Matthew Herbert, the eccentric composer, house producer, and jazz band leader, has made an album using instruments crafted from a horse skeleton. The Horse features a swath of UK jazz greats old and new—including Shabaka Hutchins, Evan Parker, Polar Bear’s Seb Rochford, and Kokoroko’s Edward Wakili-Hick—as well as the likes of Wayne Shorter collaborator Danilo Pérez and the London Contemporary Orchestra. (The guests mostly play non-horse instruments.) Below, listen to a single, “The Horse Has a Voice,” which features Theon Cross. The album is out May 26 via Modern Recordings/BMG.
Instruments include horse-skin drums, flutes made from the thigh bones, bows crafted from the ribs and hair, gut string stretched over the pelvis, and a shaker created by mixing cement with polo horse semen. The album also features reverb recorded beside ancient cave paintings of horses in northern Spain and field recordings from the Epsom racecourse, where the suffragette Emily Davison was trampled by King George V’s racehorse in 1913. Herbert also gathered more than 6900 horse sounds from the internet, according to the press release. The instrument makers include Sam Underwood, Graham Dunning, Henry Dagg and Lee Patterson.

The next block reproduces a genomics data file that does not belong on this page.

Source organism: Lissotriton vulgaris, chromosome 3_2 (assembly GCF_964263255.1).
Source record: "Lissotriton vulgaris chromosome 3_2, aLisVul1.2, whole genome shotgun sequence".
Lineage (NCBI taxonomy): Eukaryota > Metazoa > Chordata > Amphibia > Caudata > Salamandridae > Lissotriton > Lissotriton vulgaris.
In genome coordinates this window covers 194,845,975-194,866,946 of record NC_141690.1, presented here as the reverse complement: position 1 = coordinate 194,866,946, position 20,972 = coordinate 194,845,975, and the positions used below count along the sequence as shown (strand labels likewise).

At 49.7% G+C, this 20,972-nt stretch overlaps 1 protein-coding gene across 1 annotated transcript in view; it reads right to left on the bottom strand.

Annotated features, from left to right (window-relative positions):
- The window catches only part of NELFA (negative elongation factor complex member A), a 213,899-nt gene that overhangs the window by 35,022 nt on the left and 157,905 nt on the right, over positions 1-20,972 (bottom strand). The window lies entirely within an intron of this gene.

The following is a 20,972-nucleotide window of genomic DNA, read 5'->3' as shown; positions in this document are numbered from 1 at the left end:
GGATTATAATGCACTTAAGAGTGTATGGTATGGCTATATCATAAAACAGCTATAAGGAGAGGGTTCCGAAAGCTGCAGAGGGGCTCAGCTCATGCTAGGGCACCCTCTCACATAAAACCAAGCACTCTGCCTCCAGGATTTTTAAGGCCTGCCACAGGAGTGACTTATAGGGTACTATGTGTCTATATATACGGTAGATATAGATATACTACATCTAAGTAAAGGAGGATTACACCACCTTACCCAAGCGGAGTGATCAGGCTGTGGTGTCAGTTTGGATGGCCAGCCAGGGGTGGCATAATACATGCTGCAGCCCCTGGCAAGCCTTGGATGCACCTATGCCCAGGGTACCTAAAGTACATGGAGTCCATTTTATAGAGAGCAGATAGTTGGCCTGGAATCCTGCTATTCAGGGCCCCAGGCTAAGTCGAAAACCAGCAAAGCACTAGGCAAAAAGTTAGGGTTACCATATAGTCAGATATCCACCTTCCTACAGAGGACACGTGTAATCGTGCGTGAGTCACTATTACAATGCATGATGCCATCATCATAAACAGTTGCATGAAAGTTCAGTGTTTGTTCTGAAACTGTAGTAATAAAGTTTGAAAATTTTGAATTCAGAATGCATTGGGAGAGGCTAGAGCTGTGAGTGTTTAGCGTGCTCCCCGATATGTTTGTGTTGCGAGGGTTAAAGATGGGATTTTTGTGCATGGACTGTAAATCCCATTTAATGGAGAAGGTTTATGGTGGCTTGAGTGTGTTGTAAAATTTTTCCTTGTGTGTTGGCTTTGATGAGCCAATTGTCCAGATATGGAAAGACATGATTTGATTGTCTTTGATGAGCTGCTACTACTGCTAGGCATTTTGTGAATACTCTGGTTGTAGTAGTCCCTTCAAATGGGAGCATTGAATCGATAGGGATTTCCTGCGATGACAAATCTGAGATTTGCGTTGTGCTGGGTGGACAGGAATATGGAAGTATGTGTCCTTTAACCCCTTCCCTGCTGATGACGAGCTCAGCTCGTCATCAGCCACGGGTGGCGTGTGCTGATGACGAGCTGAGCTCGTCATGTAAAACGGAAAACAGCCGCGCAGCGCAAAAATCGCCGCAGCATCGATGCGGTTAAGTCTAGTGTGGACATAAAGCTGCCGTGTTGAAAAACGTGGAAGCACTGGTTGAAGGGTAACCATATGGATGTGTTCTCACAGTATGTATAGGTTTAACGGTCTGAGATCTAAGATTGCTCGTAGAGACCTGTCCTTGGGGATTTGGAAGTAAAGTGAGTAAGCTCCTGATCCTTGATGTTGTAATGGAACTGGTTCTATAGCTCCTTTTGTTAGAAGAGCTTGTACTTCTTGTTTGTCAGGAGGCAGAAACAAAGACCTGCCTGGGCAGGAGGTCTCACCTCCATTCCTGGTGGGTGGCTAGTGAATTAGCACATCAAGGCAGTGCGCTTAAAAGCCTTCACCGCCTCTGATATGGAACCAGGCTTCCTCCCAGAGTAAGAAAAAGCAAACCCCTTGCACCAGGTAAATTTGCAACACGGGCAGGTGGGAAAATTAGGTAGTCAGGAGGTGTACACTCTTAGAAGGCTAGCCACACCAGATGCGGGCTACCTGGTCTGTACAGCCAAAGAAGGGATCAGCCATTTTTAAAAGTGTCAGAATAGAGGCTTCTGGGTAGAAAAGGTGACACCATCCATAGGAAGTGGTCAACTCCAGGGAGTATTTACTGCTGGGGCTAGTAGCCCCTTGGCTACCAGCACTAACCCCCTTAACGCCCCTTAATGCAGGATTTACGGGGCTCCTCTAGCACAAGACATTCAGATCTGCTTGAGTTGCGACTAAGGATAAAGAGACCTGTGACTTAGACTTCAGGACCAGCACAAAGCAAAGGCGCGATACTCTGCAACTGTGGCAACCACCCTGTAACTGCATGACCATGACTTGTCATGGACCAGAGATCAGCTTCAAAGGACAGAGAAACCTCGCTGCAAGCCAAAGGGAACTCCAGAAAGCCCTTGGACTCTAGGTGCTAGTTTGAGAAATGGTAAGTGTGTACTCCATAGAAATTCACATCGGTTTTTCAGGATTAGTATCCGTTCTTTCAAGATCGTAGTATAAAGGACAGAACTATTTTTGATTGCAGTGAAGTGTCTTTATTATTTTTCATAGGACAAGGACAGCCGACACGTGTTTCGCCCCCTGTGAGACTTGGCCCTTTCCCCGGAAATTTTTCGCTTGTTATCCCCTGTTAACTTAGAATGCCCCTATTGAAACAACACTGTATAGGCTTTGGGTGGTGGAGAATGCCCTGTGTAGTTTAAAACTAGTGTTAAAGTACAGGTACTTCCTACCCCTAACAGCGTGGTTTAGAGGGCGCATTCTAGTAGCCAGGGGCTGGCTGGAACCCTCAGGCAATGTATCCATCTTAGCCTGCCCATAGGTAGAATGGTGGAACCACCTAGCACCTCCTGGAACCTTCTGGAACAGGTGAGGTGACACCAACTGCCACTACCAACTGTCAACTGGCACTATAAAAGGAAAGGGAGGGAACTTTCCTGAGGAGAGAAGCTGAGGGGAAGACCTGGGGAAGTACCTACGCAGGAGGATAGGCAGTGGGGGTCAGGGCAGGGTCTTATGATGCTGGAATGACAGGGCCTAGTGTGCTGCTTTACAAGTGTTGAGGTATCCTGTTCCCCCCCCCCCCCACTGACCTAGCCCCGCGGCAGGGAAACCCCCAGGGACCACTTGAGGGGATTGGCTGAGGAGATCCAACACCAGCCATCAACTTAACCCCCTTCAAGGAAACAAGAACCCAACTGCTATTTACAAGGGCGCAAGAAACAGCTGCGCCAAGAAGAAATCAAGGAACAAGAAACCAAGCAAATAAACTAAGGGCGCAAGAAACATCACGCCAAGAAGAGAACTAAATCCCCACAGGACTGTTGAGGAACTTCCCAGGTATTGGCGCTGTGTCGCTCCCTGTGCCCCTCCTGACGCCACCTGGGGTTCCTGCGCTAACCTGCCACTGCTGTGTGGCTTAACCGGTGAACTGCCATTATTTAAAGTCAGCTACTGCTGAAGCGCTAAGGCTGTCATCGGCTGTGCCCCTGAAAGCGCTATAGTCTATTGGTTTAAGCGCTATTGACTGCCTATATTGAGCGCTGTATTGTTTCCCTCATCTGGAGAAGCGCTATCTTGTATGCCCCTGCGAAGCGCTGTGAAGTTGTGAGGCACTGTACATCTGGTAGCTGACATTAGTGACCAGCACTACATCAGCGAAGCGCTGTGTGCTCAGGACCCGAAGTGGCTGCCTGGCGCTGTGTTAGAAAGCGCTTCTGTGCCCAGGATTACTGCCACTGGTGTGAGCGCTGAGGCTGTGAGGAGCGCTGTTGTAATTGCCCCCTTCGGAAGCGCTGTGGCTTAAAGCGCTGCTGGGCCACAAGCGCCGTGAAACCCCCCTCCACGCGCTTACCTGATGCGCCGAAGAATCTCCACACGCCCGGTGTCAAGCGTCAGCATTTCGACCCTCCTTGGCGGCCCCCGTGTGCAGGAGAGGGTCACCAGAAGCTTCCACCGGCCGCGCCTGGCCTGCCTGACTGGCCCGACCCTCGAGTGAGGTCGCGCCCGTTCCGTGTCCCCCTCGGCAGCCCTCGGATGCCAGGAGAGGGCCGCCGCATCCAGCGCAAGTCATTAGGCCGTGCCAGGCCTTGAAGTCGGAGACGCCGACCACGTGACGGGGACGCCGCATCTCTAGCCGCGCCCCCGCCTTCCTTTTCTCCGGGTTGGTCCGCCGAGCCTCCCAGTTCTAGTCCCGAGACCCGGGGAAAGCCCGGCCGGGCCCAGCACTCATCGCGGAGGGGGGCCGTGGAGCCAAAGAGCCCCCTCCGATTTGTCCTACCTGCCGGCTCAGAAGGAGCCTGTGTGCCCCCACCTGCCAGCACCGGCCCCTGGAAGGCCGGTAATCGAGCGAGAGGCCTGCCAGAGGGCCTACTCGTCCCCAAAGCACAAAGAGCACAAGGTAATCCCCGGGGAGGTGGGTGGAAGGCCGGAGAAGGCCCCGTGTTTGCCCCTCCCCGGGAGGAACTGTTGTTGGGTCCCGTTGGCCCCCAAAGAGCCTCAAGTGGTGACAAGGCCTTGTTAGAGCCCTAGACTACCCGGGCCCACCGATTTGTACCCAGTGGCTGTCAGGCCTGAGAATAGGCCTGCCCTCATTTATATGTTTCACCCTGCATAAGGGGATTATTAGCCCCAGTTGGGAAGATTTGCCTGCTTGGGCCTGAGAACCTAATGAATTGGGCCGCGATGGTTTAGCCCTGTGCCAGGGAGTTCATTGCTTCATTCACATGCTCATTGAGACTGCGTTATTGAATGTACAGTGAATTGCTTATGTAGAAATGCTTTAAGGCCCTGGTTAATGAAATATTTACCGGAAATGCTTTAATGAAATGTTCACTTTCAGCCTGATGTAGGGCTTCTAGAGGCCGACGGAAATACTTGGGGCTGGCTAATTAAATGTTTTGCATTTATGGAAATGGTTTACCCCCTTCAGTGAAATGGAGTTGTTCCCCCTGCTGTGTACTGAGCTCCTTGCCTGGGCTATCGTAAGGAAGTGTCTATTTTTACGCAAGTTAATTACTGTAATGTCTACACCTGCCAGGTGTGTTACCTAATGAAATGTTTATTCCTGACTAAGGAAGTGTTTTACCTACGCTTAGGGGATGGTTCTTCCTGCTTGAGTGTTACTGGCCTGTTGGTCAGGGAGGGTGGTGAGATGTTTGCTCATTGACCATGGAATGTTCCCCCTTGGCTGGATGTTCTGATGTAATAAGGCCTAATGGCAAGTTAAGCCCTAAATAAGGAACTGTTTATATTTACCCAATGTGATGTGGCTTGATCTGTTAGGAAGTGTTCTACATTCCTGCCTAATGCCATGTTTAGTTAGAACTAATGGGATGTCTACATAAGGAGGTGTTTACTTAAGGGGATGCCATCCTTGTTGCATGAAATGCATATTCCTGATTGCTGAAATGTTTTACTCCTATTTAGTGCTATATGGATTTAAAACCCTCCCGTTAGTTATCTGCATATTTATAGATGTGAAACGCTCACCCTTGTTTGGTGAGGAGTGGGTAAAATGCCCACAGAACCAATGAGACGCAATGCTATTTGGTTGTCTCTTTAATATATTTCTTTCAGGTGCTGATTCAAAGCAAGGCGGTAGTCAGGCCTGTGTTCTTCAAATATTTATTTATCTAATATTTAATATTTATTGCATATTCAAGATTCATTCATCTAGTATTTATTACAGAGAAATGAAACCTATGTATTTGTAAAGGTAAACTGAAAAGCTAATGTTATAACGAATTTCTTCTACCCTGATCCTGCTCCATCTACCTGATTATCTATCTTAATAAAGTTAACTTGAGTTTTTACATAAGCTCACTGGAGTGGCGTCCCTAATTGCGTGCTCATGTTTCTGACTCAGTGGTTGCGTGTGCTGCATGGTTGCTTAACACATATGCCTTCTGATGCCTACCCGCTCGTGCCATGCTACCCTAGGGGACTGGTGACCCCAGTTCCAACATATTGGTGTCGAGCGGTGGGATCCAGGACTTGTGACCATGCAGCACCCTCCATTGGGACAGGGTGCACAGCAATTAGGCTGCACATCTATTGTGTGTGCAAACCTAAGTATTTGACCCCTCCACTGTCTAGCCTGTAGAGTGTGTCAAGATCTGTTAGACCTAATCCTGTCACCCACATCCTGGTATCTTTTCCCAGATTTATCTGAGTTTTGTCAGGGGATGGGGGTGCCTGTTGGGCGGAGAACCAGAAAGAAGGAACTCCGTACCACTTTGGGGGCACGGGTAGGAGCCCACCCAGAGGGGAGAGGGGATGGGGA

Last year, Herbert teamed up with Barbara Panther to release an album as Muramuke; he put out a house album (not to be confused with a horse album) the year before that, and a Brexit-themed big band LP in 2019. Fans will recall his last full-length foray into macabre animal life: 2011’s one pig.
Read about Herbert’s early explorations of dance music and found sound in Pitchfork’s rundown of “The 30 Best House Tracks of the ’90s.”